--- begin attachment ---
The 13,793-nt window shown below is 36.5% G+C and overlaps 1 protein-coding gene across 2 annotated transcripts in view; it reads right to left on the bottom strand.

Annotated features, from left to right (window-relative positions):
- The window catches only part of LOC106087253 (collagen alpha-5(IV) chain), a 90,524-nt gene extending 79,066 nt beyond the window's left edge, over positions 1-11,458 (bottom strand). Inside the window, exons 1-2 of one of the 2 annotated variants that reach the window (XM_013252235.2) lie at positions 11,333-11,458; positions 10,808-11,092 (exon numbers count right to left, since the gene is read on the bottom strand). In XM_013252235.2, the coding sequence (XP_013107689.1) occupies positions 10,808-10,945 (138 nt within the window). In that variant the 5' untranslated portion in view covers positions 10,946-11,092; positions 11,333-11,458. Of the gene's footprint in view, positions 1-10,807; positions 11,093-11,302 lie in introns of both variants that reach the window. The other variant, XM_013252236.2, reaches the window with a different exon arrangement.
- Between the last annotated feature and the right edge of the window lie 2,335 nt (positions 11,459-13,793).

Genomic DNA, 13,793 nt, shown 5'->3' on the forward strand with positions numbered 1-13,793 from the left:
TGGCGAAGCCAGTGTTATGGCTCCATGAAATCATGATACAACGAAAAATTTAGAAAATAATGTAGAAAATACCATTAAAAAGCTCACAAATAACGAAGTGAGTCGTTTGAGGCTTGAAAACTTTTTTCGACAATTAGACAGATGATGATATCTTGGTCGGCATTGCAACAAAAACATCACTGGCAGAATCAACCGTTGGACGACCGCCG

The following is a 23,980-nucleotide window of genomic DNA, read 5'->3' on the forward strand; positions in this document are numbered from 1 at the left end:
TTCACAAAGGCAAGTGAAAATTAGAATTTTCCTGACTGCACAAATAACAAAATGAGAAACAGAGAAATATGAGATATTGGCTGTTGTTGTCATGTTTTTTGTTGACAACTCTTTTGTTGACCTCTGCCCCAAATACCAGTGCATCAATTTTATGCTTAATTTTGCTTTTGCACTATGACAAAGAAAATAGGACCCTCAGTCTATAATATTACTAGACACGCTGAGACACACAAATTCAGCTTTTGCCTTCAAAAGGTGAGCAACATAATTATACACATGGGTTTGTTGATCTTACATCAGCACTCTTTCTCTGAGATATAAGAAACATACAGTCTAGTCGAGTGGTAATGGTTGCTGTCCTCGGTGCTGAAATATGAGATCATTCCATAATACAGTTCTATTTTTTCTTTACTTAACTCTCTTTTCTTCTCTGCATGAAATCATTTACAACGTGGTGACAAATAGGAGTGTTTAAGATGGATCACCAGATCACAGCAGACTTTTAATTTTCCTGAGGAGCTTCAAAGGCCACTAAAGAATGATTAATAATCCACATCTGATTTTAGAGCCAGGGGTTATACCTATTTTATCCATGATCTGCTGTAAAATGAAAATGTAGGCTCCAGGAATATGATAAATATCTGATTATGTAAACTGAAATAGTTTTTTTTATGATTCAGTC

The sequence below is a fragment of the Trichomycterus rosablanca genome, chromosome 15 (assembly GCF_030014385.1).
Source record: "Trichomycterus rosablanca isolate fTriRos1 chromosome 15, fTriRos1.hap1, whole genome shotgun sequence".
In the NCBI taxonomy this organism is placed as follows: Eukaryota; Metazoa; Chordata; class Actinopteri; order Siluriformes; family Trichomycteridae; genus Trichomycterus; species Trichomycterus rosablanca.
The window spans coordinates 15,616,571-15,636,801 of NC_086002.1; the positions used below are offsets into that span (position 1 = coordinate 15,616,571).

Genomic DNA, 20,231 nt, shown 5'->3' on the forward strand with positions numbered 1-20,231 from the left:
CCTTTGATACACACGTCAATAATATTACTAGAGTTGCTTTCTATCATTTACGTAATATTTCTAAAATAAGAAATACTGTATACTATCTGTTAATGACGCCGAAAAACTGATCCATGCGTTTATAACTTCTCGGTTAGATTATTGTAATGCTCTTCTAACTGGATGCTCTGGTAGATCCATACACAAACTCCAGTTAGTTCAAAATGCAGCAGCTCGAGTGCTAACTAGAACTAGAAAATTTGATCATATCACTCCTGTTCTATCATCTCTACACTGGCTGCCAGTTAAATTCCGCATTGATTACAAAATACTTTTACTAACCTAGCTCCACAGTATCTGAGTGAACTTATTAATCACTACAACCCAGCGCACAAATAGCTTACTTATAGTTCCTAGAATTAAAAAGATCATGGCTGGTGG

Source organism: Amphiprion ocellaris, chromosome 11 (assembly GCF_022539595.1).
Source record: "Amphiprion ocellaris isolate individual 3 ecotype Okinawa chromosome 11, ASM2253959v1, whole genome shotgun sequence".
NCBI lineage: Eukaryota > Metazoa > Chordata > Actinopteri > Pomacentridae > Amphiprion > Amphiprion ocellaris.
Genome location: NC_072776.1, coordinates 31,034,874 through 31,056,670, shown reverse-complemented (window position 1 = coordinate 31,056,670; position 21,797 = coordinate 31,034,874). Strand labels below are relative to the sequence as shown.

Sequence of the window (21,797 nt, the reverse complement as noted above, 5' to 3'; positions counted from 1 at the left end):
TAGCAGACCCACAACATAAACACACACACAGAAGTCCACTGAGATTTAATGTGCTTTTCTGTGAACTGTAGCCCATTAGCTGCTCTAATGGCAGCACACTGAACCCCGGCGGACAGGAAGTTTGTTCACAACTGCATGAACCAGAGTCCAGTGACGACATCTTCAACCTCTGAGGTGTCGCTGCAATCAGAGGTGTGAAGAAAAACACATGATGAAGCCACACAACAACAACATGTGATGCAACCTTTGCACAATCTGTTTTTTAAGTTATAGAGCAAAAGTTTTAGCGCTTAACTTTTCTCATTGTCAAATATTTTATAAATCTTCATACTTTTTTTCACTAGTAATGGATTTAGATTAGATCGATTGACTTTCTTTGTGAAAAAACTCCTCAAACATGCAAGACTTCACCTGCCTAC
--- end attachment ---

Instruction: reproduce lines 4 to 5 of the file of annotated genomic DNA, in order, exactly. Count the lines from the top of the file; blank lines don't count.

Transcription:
- Between the last annotated feature and the right edge of the window lie 2,335 nt (positions 11,459-13,793).

Genomic DNA, 13,793 nt, shown 5'->3' on the forward strand with positions numbered 1-13,793 from the left: